A. For improved stamina, the right choice of food is essential. The best way to begin your day is Oatmeal as it provides constant energy for hours. As an unprocessed, complex carbohydrate our bodies are able to digest it slowly. It is this slow digestion which keeps our blood sugar at optimal levels and helps avoid the energy dip that typically comes with faster burning carbs.

Brown rice is also high in complex carbohydrates, which is preferred fuel when taking part in long duration exercise. Since brown rice is also high in fiber, it helps to slow the absorption of carbohydrates, therefore providing a steady release of energy.

Beans are high in iron which is used by the body to make red blood cells, carrying oxygen to working muscles. Since they are also high in protein, they slow the digestion of carbohydrates creating a sustained energy release. A traditional combination like beans and rice provides lots of sustained energy.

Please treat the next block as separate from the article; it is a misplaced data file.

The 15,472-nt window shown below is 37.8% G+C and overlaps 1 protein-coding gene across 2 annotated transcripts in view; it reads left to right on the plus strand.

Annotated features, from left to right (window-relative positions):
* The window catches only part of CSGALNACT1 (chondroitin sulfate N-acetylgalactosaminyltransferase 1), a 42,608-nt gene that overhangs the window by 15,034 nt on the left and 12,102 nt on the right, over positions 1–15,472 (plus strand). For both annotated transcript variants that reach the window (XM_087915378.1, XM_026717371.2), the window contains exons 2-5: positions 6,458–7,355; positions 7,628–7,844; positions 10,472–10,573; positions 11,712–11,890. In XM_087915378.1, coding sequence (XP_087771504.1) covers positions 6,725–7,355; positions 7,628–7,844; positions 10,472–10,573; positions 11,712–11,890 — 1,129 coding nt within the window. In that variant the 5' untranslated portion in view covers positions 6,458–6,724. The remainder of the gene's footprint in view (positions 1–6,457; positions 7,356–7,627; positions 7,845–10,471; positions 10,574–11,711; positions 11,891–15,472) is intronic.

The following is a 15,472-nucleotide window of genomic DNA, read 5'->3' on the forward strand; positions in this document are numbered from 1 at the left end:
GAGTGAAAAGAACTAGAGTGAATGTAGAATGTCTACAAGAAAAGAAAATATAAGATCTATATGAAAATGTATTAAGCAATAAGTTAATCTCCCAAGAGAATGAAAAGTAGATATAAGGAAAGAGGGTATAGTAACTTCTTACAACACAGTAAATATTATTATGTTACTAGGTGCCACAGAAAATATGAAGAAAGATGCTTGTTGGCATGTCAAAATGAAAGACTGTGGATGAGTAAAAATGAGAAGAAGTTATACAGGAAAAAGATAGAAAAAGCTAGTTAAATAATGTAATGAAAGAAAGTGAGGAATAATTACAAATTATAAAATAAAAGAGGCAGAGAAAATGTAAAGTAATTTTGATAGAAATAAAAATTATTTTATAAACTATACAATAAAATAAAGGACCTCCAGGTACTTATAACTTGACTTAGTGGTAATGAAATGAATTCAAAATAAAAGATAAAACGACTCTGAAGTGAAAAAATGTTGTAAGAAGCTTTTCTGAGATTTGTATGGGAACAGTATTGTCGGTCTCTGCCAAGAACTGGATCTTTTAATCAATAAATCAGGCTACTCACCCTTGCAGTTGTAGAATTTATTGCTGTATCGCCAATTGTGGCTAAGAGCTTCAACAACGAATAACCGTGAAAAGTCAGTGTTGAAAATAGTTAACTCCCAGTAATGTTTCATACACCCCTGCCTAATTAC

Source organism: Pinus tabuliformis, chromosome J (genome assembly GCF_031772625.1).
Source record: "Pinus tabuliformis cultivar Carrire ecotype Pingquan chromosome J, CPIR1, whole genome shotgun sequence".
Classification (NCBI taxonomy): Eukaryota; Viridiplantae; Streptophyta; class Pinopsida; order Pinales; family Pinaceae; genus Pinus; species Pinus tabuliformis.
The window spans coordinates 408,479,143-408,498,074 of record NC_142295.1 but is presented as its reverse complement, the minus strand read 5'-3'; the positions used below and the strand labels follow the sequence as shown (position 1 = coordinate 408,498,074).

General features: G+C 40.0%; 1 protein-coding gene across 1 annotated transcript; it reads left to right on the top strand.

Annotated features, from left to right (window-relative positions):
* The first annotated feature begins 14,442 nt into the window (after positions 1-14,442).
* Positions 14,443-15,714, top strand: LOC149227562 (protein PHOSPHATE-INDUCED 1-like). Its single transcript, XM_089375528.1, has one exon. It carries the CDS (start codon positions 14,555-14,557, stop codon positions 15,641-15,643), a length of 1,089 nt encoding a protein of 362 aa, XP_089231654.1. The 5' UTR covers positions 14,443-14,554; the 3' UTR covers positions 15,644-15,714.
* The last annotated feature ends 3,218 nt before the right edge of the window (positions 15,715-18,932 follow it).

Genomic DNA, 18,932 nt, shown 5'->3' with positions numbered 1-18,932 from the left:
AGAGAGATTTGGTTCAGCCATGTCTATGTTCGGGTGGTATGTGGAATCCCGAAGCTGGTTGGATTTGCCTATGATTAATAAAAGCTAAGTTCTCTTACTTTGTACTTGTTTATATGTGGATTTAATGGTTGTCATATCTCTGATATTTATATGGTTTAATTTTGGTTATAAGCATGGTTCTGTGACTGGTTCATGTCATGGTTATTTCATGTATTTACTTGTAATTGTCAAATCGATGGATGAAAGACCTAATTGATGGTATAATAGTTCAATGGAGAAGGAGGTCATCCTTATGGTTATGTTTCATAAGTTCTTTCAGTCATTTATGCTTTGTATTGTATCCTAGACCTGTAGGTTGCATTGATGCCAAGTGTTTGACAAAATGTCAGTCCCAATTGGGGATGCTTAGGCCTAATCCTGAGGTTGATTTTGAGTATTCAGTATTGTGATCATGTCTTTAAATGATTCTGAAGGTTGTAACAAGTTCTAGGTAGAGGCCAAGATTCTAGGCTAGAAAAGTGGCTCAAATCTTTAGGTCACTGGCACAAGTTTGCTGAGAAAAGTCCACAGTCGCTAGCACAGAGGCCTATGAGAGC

Lastly, our bodies rely on red blood cells to supply oxygen to our muscles during exercise. Since they are high in iron, leafy greens, such as spinach, support the body's production of red blood cells. Their high fiber also helps keep our blood sugar steady.

This column is brought to you as general information only and unless stated otherwise is not medical advice nor is it based on medical experiments. This column is not a substitute for medical advice or treatment for specific medical conditions. For more information about specific problems, please contact a doctor.

Natalie runs a clinic both in Tel Aviv and Jerusalem offering a wide range of natural treatment, including a women’s clinic every Wednesday. Healing is achieved using homeopathy, reflexology, massage, flower remedies and nutritional wisdom.

To make an appointment please email nateopath@gmail.com.

Ask Natalie: If you have a health query and would like an alternative answer then email Natalie with your question at nateopath@gmail.com.

Someone Once Said: "Movement is a medicine for creating change in a person's physical, emotional, and mental states." Carol Welch